Saturday, May 08, 2010
I'm on a Boat
Having never been on a cruise in my life, the thought of it was intriguing. So when we began to consider ideas for a vacation getaway, the thought of going on a cruise was one I gladly entertained.
We finally opted for four nights on Royal Caribbean's Majesty of the Seas. While the smallest ship in the RC fleet, it held 2,600 people - half the population in the town where I grew up.
Monday we awoke to rain and radio reports of every paved roadway near Atlanta in total upheaval. The typical 30 minute ride to the MARTA station took two hours which severely impacted our chances of making the airport on time. But with the traffic in its current state, driving through or around Atlanta to reach the airport were also out of the question. Once on the train, I began to receive email updates from the airline informing that the flight was delayed. This was both good and bad news. The good news, we would be able to make the flight. The bad news, we might miss the boat.
photo source: Life.com
Once the plane landed at Miami, we had 45 minutes left before the cruise line would not accept passengers. A nice taxi driver understood the pinch we were in and did his best to get us to the Port of Miami with a few minutes to spare. Apparently the weather had delayed a couple of flights and our flight had contained numerous fellow cruisers. So, the port quickly filled behind us. The ladies checking people in commented they had been bored for the last two to three hours.
As both breakfast and lunch had been missed in the mayhem of trying to reach the Port of Miami before sailing time, once onboard we headed straight to the buffet with suitcases in tow. As I ate, images of "Lord of the Flies" ran through my head. My pulse rate and blood pressure began to slowly return to a normal range as we located our stateroom and tried to forget the events of the day.
The ship pulled out of Miami Monday evening at an amazing 15 knots (17.262 mph) to make the 160 mile journey to the Southernmost City. We awoke Tuesday morning to the sight of channel markers from our balcony. And finally, the outline of Key West appeared in the distance.
We made our way to the gangway while our shipmates who had partied all night long beside the pool slept and made our way to Two Friends Patio Restaurant where we arrived as they were opening their doors for breakfast. Our previous visit to Key West had both taught us that this was an excellent choice for breakfast and that if you arrived at the door at 8am, you would be the first customer of the day.
We then ventured a few blocks to the Audubon House with its gorgeous garden and the restored 19th century home of Captain John H. Geiger. The house itself is worth the $12 admission price. The tropical gardens that surround it are icing on the cake.
The rest of the afternoon was spent wandering the streets of our favorite city before making the "all aboard" mid-afternoon.
The following morning following breakfast, we walked out on our balcony to see the pilot boat from the port of Nassau.
We went ashore and wandered the streets of Nassau. We found a "Harley" store selling shirts but no motorcycles, although they had one softtail sitting in the window. In the United States this would be impossible as a merchant cannot get official Harley-Davidson clothing to sell unless they are a full fledged dealer selling and servicing motorcycles. Apparently the rules are different in the Bahamas.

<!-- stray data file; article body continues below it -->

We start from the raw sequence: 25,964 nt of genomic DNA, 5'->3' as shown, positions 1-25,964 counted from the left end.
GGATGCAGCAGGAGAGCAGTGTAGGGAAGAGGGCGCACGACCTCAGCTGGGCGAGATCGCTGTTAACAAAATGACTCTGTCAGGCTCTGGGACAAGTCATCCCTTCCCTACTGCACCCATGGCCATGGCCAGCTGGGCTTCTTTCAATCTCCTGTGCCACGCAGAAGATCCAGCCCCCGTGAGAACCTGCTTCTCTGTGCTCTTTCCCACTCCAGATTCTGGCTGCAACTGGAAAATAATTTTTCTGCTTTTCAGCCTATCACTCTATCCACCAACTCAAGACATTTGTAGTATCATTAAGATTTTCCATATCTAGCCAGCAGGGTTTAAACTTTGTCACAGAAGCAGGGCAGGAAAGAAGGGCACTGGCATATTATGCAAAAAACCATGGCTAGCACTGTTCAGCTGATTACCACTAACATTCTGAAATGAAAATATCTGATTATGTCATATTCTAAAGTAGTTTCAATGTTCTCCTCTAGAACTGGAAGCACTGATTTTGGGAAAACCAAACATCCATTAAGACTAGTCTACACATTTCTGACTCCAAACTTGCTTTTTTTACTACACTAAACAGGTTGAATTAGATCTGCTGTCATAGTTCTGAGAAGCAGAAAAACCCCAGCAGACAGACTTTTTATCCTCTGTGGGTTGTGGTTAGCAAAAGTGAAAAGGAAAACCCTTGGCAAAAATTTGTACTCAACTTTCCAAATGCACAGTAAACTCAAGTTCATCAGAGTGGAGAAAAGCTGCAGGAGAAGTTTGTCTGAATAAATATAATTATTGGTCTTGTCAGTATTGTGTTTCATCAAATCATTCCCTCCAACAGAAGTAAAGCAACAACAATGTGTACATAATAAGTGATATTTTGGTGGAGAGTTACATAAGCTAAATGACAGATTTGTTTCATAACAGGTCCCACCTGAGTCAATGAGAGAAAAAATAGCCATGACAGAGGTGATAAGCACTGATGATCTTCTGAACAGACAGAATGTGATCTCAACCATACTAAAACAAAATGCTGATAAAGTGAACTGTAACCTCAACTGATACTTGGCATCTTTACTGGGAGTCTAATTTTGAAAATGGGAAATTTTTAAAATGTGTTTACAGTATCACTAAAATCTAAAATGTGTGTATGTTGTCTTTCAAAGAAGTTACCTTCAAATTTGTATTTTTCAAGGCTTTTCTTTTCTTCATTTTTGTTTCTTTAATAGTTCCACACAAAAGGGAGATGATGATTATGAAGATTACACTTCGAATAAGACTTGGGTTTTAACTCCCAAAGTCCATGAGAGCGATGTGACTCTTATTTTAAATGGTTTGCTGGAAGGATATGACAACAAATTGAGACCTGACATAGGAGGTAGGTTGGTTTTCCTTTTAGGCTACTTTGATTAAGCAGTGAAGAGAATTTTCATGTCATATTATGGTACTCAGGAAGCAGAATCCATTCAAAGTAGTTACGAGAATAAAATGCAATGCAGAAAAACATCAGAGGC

The streets of the downtown area are dirty, small and crowded. Every block you walk you have three different people asking if you want to rent a scooter or want a taxi to "Atlantis", the fancy resort built on the other side of the bay. And every block is a girl wanting to braid hair. Every automobile imaginable has the word "Taxi" handpainted on the door. The streets are the equivalent of a narrow alleyway with cars parked down one side and scooters and cars fighting for the remaining space. Most of the stores are unairconditioned, dimly lit, with sand covered concrete floors. In all of this apparent poverty stands a Burger King and a Starbucks. One block over from the waterfront are stores selling Cartier, Boliva, and Rolex in bright white painted buildings that resemble American jewelry stores but who can say if the products are authentic.
While many piled into taxis and stretch limosines and headed to Atlantis, underwhelmend by the 8-10 blocks of downtown, we headed back to the Majesty of the Seas and enjoyed the pools and hottubs that were scarcely populated and the attentive staff.
We had planned to spend a very relaxed and informal week and had not visited the ships dining room, but our cabin steward pointed out that with the exception of formal night, the dining room was open to informal dress. So, we made the dining room for our appointed time at our appointed table and were quite impressed with the service and the quality of the food. Lesson #1 of dining, even if you do not plan to pack a jacket and tie for formal night, enjoy the dining room onboard every evening that it is open.
The next morning we arrived at Little Stirrup Cay in the Berry Islands which Royal Caribbean leases and renamed Coco Cay. A tender met us to take us ashore where a fleet of jet skis awaited our arrival. After a rivetting video on the operations of a jet ski and U.S. Cost Guard guided saftey procedures, we set out for one and a half hour rop around the island.
We returned to the Cay and wandered the crystal clear waters and the pristine beaches until the cruise line opened the chow lines serving burgers, hot dogs, ribs, and chicken.
After a little more wandering the one mile island, we hopped a tender back to the ship and relaxed before hitting the dining room for the evening.
Another night at cruising speed, 9 knots and we were pulling into the Port of Miami at sunrise.